# ACT Percentile

The scoring of ACT test is very confusing. At the very beginning you will get the four raw scores and sub scores for each of the four subjects. Then these raw scores will be turned into scaled scores and sub scores for each subject, and then the composite score will be taken out from the average of the four scaled scores. In the end each score will be assigned with percentile ranking.

What matters the most to the colleges and students is this ranking. The percentile ranking will be posted to you after 4 to 7 weeks from the date you appeared for the test. This is an indicator of your performance in the ACT test in comparison with the other students across the country who appeared for the ACT test along with you.

The most important percentile is the one which is given out for each of the four test sections and the one which is accompanied with the composite score. The * *percentile scores will be displayed on your score card.

For instance if you have scored 74, it means that 73% of the total candidates who appeared for the test scored less than you and 26% of the candidates scored better than you or got the same score as you did. To figure out your class percentile , you should divide the class rank that you got with the size of your class, after that you should subtract the amount that you received from 100 %. To make the method of finding class percentile clearer, let us take up an example. Suppose your rank in the class is 6 and the size of the class is 30, then your class percentile will be 80 (1-6/30) which will be 43.

**ACT College Entrance Percentile: Example**

The percentile scores for college entrance are the most common way of selecting the candidates for the college programs. When the percentile ranking for college admission is done the authorities take into consideration the scores of all the four test sections.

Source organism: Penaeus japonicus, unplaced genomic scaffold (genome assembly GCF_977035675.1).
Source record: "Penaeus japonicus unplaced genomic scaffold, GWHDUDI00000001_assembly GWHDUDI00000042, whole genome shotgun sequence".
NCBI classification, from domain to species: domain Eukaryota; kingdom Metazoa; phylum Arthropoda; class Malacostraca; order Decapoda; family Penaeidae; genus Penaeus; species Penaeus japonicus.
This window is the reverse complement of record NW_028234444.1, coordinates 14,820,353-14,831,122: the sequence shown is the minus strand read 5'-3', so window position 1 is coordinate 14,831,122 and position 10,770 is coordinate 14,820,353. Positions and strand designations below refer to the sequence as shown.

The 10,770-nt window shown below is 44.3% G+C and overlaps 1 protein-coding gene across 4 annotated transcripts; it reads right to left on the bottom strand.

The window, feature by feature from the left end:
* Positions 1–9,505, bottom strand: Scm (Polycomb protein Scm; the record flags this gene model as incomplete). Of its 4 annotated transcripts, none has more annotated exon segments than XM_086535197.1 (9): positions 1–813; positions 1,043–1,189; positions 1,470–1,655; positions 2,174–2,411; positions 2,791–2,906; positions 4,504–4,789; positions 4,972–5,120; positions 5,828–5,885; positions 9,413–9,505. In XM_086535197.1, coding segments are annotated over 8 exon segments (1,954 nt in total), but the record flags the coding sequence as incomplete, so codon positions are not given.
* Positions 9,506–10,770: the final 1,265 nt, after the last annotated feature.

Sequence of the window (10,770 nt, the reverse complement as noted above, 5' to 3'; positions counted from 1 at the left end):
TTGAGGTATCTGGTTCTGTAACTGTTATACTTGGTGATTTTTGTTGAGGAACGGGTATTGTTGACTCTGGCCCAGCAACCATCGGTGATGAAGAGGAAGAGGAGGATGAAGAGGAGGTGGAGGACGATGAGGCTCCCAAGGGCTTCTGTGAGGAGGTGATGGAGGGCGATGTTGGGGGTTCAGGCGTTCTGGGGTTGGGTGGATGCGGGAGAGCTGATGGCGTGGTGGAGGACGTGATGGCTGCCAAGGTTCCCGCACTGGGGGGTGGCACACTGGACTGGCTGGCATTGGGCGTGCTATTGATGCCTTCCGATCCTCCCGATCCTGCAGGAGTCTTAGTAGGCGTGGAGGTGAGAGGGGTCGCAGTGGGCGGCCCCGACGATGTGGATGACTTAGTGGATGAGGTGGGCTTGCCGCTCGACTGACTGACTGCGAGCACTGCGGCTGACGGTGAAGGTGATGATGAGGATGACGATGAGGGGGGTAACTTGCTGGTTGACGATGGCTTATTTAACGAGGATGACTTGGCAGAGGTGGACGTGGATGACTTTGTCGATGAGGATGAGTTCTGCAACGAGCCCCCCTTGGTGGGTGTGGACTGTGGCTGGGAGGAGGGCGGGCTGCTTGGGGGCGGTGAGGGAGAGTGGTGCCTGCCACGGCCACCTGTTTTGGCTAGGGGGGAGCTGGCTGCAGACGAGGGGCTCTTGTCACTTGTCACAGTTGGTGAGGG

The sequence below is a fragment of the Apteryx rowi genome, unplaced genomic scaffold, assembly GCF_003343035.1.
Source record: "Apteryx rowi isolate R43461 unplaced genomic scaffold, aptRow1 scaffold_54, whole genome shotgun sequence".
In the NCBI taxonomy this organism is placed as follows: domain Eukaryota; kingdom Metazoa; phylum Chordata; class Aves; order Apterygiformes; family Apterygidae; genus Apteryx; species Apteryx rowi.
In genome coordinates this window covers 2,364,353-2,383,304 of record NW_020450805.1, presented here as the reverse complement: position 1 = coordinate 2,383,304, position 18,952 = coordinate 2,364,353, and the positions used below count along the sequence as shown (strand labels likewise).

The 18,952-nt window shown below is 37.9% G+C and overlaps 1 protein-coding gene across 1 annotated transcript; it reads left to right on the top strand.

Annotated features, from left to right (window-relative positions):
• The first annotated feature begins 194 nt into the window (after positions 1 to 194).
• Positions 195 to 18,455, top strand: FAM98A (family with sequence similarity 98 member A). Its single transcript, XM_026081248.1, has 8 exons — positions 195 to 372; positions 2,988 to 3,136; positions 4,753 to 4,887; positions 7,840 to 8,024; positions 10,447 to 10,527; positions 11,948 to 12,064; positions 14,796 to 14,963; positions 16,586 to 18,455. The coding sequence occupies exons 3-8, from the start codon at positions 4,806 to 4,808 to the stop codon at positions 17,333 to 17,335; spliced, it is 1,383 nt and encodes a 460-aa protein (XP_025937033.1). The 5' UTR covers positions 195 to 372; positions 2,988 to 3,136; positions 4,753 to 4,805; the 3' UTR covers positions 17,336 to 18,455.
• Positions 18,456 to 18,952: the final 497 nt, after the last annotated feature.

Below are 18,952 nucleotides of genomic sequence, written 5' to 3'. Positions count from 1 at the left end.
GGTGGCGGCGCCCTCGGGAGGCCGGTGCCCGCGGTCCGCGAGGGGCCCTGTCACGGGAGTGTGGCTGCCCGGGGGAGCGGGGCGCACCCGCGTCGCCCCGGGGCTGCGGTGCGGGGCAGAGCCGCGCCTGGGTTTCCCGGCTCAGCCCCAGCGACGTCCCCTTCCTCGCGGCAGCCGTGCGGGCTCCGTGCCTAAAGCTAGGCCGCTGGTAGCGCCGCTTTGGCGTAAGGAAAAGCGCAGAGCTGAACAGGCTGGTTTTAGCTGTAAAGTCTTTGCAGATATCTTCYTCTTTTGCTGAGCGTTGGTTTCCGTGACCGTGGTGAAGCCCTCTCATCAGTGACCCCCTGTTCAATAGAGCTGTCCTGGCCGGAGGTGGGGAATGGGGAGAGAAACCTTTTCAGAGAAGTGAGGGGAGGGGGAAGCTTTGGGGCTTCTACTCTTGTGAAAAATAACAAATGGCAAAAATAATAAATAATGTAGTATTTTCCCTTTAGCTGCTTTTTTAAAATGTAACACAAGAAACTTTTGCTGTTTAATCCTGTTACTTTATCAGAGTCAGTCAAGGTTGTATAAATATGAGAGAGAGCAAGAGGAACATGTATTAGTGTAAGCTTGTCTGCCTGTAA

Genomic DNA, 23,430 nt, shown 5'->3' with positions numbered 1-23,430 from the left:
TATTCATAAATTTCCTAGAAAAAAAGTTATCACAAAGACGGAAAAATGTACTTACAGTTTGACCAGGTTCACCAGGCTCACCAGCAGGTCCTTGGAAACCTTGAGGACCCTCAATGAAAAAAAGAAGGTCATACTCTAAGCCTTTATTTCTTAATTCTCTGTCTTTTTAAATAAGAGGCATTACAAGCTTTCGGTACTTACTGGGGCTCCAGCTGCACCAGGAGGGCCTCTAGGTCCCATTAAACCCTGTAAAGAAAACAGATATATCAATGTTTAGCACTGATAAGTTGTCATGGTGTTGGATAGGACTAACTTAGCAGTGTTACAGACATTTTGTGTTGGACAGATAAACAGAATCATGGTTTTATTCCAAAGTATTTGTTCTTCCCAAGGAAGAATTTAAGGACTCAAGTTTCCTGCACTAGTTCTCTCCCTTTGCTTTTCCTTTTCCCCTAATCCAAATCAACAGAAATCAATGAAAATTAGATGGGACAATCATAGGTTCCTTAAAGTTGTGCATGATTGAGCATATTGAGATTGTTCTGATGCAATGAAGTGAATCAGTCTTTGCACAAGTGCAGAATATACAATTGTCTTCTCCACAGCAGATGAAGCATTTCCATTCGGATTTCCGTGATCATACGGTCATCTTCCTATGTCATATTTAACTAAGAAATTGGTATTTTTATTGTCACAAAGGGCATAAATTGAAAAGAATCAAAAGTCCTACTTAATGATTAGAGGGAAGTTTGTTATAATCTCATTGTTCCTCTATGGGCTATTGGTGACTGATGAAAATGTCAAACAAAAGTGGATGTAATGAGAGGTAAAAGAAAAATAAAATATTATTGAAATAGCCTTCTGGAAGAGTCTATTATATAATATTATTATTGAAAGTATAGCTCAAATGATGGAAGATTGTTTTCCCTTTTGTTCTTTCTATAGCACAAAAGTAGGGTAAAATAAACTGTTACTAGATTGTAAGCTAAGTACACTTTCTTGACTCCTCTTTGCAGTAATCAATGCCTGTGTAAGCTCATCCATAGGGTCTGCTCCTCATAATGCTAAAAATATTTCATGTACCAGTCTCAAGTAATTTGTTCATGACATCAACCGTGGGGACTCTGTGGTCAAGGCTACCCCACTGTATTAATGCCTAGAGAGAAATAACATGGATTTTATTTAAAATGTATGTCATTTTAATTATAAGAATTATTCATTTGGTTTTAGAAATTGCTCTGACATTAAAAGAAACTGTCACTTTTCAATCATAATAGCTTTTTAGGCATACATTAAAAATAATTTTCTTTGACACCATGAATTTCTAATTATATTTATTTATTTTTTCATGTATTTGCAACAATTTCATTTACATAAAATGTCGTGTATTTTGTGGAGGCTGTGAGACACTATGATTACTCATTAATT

In 2007, approximately 1,300,599 candidates appeared for the ACT test. Let us have a look at the percentile scores that the candidates scored in that year. The score of 10 meant that the minimum percentile in 2007 was 24. Similarly, a score of 12 meant that the percentile was 2.34. In a few colleges the scores that the candidates attained was 13, and this meant that the percentile was 4.94.

Likewise, when the students’ score was 16, then their percentile was 25.19, it meant that the minimum scores that were acceptable were 17. In a few colleges minimum percentile that was taken into consideration was 47.11, which meant that the score must have been 20. Similarly, a percentile of 74.71 meant that the score that was acceptable was 24. Where the percentile* was* 91.68 and 94.16, it meant that the scores were 28 and 29 respectively.

In colleges, where the cut-off percentile was 97.63, 98.67 and 99.37, it meant that the scores that were acceptable were 31, 32 and 33 respectively. Similarly, if the percentile in 2007 touched up to 99.98 or 99.99 then it can be assumed that the ACT score might have been 35 or 36.

The college authorities generally prefer to have a look at the percentile rather than the score. So let us have a look at the percentile, on an average. If your score is 12 then it means that your percentile will be 1. A score of 13 means that the percentile is 4, a score of 14 means that the percentile will be 8 and if your score is 15, then your percentile* *will be 13. A score of 16 states that your percentile will be 19.

If you attain a score of 17, then your percentile will turn out to be 26. Your percentile will be considered to be 34 when you will get a score of 18. A score of 19 will be equal to a* *percentile of 43 and a score of 20 will be equivalent to a percentile of 49.

The percentiles for the ACT test are around the above given interpretation, for any given chart.